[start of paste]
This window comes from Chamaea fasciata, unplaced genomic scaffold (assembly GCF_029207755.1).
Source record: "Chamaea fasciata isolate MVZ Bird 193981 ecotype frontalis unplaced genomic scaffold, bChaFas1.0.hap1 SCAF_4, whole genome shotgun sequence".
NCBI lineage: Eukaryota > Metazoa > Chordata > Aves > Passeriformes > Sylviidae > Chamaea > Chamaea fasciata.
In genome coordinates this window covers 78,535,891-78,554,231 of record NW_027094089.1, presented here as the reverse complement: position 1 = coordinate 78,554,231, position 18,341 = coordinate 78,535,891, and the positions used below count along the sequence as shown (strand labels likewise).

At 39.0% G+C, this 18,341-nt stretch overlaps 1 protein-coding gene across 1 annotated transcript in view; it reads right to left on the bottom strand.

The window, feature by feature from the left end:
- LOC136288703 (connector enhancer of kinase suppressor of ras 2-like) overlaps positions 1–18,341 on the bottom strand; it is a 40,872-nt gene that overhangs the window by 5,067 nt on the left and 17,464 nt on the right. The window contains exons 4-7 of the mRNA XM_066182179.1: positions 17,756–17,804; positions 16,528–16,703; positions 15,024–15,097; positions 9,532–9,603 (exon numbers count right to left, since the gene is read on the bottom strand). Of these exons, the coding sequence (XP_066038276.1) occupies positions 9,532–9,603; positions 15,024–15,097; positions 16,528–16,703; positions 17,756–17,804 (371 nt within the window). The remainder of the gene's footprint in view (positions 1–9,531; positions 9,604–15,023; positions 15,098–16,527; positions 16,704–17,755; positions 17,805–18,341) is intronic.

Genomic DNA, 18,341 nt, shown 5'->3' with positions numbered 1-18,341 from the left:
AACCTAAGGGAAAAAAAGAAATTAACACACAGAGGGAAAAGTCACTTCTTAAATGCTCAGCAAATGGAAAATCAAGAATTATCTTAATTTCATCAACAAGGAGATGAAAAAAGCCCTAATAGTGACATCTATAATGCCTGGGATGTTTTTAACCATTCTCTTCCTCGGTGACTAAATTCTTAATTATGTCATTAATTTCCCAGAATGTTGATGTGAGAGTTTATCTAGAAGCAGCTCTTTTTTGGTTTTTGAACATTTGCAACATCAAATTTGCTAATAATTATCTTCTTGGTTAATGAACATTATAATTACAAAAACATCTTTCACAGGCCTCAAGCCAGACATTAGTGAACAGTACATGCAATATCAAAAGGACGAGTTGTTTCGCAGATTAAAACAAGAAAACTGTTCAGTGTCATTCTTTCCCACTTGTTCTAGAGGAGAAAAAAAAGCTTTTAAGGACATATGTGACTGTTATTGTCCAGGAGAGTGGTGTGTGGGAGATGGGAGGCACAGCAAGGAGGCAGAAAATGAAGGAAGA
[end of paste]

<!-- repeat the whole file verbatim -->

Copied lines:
This window comes from Chamaea fasciata, unplaced genomic scaffold (assembly GCF_029207755.1).
Source record: "Chamaea fasciata isolate MVZ Bird 193981 ecotype frontalis unplaced genomic scaffold, bChaFas1.0.hap1 SCAF_4, whole genome shotgun sequence".
NCBI lineage: Eukaryota > Metazoa > Chordata > Aves > Passeriformes > Sylviidae > Chamaea > Chamaea fasciata.
In genome coordinates this window covers 78,535,891-78,554,231 of record NW_027094089.1, presented here as the reverse complement: position 1 = coordinate 78,554,231, position 18,341 = coordinate 78,535,891, and the positions used below count along the sequence as shown (strand labels likewise).

At 39.0% G+C, this 18,341-nt stretch overlaps 1 protein-coding gene across 1 annotated transcript in view; it reads right to left on the bottom strand.

The window, feature by feature from the left end:
- LOC136288703 (connector enhancer of kinase suppressor of ras 2-like) overlaps positions 1–18,341 on the bottom strand; it is a 40,872-nt gene that overhangs the window by 5,067 nt on the left and 17,464 nt on the right. The window contains exons 4-7 of the mRNA XM_066182179.1: positions 17,756–17,804; positions 16,528–16,703; positions 15,024–15,097; positions 9,532–9,603 (exon numbers count right to left, since the gene is read on the bottom strand). Of these exons, the coding sequence (XP_066038276.1) occupies positions 9,532–9,603; positions 15,024–15,097; positions 16,528–16,703; positions 17,756–17,804 (371 nt within the window). The remainder of the gene's footprint in view (positions 1–9,531; positions 9,604–15,023; positions 15,098–16,527; positions 16,704–17,755; positions 17,805–18,341) is intronic.

Genomic DNA, 18,341 nt, shown 5'->3' with positions numbered 1-18,341 from the left:
AACCTAAGGGAAAAAAAGAAATTAACACACAGAGGGAAAAGTCACTTCTTAAATGCTCAGCAAATGGAAAATCAAGAATTATCTTAATTTCATCAACAAGGAGATGAAAAAAGCCCTAATAGTGACATCTATAATGCCTGGGATGTTTTTAACCATTCTCTTCCTCGGTGACTAAATTCTTAATTATGTCATTAATTTCCCAGAATGTTGATGTGAGAGTTTATCTAGAAGCAGCTCTTTTTTGGTTTTTGAACATTTGCAACATCAAATTTGCTAATAATTATCTTCTTGGTTAATGAACATTATAATTACAAAAACATCTTTCACAGGCCTCAAGCCAGACATTAGTGAACAGTACATGCAATATCAAAAGGACGAGTTGTTTCGCAGATTAAAACAAGAAAACTGTTCAGTGTCATTCTTTCCCACTTGTTCTAGAGGAGAAAAAAAAGCTTTTAAGGACATATGTGACTGTTATTGTCCAGGAGAGTGGTGTGTGGGAGATGGGAGGCACAGCAAGGAGGCAGAAAATGAAGGAAGA